Air pollution cuts life expectancy by 5.5 years in China

July 9, 2013 7:54:50 AM PDT
A new study links heavy air pollution from coal burning to shorter lives in northern China. Researchers estimate that the half-billion people alive there in the 1990s will live an average of 5 1/2 years less than their southern counterparts because they breathed dirtier air.

China itself made the comparison possible: for decades, a now-discontinued government policy provided free coal for heating, but only in the colder north. Researchers found significant differences in both particle pollution of the air and life expectancy in the two regions, and said the results could be used to extrapolate the effects of such pollution on lifespans elsewhere in the world.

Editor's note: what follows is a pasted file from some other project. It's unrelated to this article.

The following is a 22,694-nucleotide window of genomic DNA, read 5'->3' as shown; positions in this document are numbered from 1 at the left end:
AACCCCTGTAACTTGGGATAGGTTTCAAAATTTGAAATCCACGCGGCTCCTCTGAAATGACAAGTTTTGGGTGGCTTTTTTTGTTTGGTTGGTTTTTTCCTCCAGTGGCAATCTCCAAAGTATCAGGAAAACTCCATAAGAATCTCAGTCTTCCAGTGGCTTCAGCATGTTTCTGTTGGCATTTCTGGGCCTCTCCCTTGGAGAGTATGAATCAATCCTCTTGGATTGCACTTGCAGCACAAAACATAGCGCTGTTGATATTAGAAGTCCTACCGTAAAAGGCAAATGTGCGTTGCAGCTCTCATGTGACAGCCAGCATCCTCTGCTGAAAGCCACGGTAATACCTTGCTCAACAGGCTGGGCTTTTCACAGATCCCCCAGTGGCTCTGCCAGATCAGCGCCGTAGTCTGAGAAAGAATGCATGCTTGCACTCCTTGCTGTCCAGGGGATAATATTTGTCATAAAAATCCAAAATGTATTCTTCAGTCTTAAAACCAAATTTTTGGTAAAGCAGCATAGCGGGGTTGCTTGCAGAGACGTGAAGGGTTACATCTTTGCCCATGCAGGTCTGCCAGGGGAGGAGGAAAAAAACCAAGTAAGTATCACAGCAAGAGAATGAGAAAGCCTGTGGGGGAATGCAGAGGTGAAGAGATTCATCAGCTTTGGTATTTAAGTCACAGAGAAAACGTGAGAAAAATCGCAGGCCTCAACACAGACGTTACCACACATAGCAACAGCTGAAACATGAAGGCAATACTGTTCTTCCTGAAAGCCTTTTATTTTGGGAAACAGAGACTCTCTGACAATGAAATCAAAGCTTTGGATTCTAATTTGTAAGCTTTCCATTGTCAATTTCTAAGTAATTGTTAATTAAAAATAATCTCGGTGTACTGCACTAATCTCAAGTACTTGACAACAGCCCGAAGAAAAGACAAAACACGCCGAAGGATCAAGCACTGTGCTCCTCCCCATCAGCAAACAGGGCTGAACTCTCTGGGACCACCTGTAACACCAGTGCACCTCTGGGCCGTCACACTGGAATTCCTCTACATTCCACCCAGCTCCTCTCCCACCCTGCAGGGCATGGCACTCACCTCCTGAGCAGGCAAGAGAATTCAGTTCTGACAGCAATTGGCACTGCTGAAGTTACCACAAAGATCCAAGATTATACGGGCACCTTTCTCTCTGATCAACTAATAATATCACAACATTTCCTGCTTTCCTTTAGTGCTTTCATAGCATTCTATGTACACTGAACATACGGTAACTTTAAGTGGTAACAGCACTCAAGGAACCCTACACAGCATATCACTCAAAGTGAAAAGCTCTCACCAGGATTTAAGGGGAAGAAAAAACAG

The study by researchers from China, Israel and the United States was published Tuesday in the Proceedings of the National Academy of Sciences.

While previous studies have found that pollution affects human health, "the deeper and ultimately more important question is the impact on life expectancy," said one of the authors, Michael Greenstone, a professor of environmental economics at Massachusetts Institute of Technology.

"This study provides a unique setting to answer the life expectancy question because the (heating) policy dramatically alters pollution concentrations for people who appear to be of otherwise identical health," Greenstone said in an email. "Further, due to the low rates of migration in China in this period, we can know people's exposure over long time periods," he said.

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